I would point out to the Government, and to the Minister of State, who, I think, is to reply to this debate today, and who, if I may say so, made a very useful tour of that part of the world recently, that we should now make a particular effort to improve relations with the Saudis. I think in the last few years our relations with them have been better, but I think that a mission of a senior Minister to the Arabian Peninsula would be more productive of good than to other countries in the Near East. There was a recent visit by the Parliamentary Secretary to the Ministry of Aviation, who was the first Minister to visit Saudi Arabia since I went there in 1956. If the visit to which I have referred could include friendly visits to Saudi Arabia and the Trucial Coasts and South Arabia, again thereby linking up the whole area, it would be good. Since the unfortunate quarrel between the Trucial Sheiks and Saudi Arabia there have been a number of friendly visits by some of the Trucial Sheiks to Saudia Arabia when on pilgrimage which have led to better relations with Saudi Arabia.
These States, which are under British protection, and whose internal administration, and their health and education and other services depend equally with Saudi Arabia, on oil revenue, have many common interests. We should therefore go further and encourage a closer association between our friends and allies in the Persian Gulf and in South Arabia with Saudi Arabia. After all, their interests, both internal and external, are very much the same.
We should also help them, or prepare the way to help our friends in the Yemen when Egyptian aggression is forced out, as has been happening steadily during the last few months. I was in Jedda in 1956 just after the treaty between Saudi Arabia and the Yemen was signed. I think that we should now be ready to build on this and help our friends there to build on that treaty for the benefit of the Yemen, of Saudi Arabia and for our immediate responsibilities in South Arabia.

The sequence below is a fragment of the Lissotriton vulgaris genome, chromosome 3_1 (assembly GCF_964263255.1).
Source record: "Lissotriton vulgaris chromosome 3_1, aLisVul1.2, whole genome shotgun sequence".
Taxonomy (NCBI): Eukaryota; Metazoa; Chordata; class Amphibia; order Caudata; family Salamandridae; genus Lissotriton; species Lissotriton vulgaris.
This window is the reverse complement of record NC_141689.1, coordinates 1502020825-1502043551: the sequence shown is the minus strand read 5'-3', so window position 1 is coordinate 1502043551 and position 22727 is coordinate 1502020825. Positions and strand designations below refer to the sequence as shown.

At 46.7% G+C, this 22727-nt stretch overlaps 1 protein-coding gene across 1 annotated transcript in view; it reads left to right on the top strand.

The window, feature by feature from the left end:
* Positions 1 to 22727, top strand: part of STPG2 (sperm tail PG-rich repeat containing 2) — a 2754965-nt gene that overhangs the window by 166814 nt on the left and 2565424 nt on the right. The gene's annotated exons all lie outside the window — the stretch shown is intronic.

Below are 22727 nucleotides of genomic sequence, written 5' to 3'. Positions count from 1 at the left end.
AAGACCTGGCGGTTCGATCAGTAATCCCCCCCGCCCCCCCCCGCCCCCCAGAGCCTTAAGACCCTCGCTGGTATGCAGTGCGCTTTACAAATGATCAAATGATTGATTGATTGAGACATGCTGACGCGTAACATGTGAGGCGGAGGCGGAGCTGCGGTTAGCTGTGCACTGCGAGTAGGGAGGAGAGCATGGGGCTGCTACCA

We must go on to stabilise this area which produces the main energy source, not just for this country, not just for the larger part of the Western world, but for almost the whole of the Eastern hemisphere. It is too little recognised that the policing of the area now called "east of Suez" has been carried out primarily by the British for the benefit of both trade and political stability of practically the whole of the free world. I commend to the Government the opportunity which now arises of following up and sending out a Minister who, by going round these areas, could do much to draw them further together for the benefit of themselves and of Britain.
My third point concerns a different part of the world, and that is Spain and her relationship with Gibraltar. This is not a "centre of dissolving power". It is possibly a point of "change of power". Here again the aim should be for closer association with, and co-operation in, Europe. If I might again go back in history; between 1939 and 1944 I was involved in Spain and in the Western Mediterranean. I had a number of Spaniards who had fought on both sides during the Civil War. They fought on our side during the 1939–45 war, and they all said the same thing, "Whatever else you do, do not start up the civil war again". They were prepared to go in on Hitler's line of communication when there was a German plan to go down and attack Gibraltar in 1942–43. They said, "If we do that, do not start up the civil war, because after the defeat of Germany the régime will ameliorate and change." It has not done so to a greater extent because, as I think is generally known, after the war certain Left-wing elements in the Socialist Party treated Spain as a pariah. This consolidated the regime and rallied many people who were friendly to us, many patriotic Spaniards, behind the regime. They disliked, as would most British, what they regarded as outside interference in their domestic politics.